Everything’s heightened in Heart Break Comics, including the stairwells. You use a cinematic flare that, at times, looks German Expressionist.
It’s fun to do. In a movie you’d need to get approval to build large expensive sets, but in a comic your only limitations are time and ability. There’s nobody to say “no”. I started making films when I was fifteen, and went to Sheridan College in Oakville for film school, and found that making films is loads of fun but very, very expensive. Eventually it dawned on me that comics were movies on paper, and the first book was drawn deliberately with all panels the same size so that it would look like a storyboard. I was a late starter as far as comics are concerned. For Heart Break Comics I had to pause after working on it for a year and a half in order to learn architectural perspective. You can’t fake a spiral staircase, which I planned on using for a scene at a masquerade party.
Working on this project for the Georgia Straight was your training ground. What was it like doing comics for a weekly?
Nothing scarier than a weekly deadline and an empty sheet of paper. Heart Break Comics was my first published work (14 July, 1977) and ran for thirty-five weeks. The first 6 or 7 strips were done while I lived in Toronto; later that year I moved out to where the paper was located, in Vancouver.
Reid Fleming, World’s Toughest Milkman was born in Toronto — in my sketchbook — on June 29, 1977, but did not appear in print, in the Georgia Straight, until June, 1978. I was fortunate that the Georgia Straight people were so tolerant. Vents Baumanis, the guy who hired me to provide weekly full-page black and white comics, turned out to have had no authority to hire anybody at all; he was only the advertising manager. But he liked my work and told me to do more. When I got to Vancouver, I met the real boss, publisher Dan McLeod; he still runs the Straight today — very successfully, too. He was a rather taciturn individual, and after our initial meeting he said nothing to me for several weeks, until one day inquiring, “why isn’t Laszlo funny any more?” Heart attack! But he was right — I was having a hard time figuring out what to do with the character of Laszlo, how to sustain an idea. After three months I quit, and went back to photography. Luckily, the Straight’s editor, Bob Mercer, wanted the strip to continue, and managed to get me a raise from the $20 per page I’d been getting previously. So I gave it another try and resumed the life of a cartoonist in May, 1978. Otherwise I wouldn’t be here now!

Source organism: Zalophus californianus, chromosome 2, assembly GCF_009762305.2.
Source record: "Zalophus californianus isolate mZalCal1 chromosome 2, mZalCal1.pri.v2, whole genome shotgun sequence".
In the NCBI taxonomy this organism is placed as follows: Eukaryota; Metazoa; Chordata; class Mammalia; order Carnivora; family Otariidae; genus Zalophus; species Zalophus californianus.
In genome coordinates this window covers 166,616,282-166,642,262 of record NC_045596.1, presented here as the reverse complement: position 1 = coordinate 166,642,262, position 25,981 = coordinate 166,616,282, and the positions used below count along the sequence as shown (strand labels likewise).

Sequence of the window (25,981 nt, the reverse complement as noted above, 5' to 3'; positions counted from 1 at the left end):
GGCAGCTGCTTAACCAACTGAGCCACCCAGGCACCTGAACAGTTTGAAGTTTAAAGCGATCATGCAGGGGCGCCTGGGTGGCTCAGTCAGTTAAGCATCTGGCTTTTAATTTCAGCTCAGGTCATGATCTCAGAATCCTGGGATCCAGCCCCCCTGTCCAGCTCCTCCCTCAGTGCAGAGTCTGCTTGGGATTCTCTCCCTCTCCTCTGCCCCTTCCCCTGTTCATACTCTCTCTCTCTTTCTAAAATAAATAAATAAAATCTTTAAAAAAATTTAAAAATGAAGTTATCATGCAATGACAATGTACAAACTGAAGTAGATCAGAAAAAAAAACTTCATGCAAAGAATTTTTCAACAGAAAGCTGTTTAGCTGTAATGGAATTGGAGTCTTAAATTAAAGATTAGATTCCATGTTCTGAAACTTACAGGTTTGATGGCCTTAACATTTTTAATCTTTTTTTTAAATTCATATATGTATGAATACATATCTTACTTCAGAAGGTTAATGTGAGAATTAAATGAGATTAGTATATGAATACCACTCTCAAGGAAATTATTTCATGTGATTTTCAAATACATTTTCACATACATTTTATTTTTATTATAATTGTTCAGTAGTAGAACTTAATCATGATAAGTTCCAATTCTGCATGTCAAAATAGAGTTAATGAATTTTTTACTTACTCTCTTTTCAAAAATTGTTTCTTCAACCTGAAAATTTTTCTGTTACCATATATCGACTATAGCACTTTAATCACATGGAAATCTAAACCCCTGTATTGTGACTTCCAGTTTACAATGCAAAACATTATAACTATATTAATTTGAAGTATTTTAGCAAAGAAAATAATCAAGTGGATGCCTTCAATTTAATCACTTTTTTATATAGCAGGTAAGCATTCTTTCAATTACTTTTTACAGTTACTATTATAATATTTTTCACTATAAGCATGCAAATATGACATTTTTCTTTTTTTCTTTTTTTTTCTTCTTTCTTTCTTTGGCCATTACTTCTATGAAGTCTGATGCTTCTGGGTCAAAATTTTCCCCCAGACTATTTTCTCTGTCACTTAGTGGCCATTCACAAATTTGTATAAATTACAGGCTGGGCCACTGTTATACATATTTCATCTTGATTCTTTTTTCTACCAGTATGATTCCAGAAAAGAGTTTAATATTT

Reid Fleming is looser than Heart Break Comics, yet because of that architectural skill you are able to make it multi-tiered.
It’s fun to use space for laffs. For instance, at the company where Reid works, Milk, Inc., there’s a subterranean crypt for dead milkmen. To get to the crypt you have to travel vast distances through huge vaults and tunnels and staircases. There’s a flashback sequence coming up in Another Dawn, where Reid’s pal Cooper — aka Captain Coffee — is describing a visit to this crypt and is stuttering and stumbling verbally, while behind him a parade of majestic and gigantic images is going on.
The crypt is there for a purpose. Another Dawn is about what you get after a lifetime spent working. At Milk, Inc., milkmen who work twenty consecutive years are rewarded with a niche in the company crypt, where all the greats are buried. At the time the story takes place, there is only one niche left, and Reid Fleming is determined to get it for himself.
You briefly mentioned an alternate life as a photographer; you’ve taken photos of many famous people, including Leonard Cohen, who has used your images on some of his book covers. Has photography informed your craft as a cartoonist?
Possibly. It’s just about learning to see and how to place things in front of the camera or in your panel in a very clear way. With comics, make it easy for the eye to follow, that’s the first thing — that applies to the lettering and to the action. The eye is moving always from left to right, so lay out your dialogue and stage your action with this left-to-right flow in mind. It’s ideally set it up so it can be easily followed, dialogue and action, right to the end.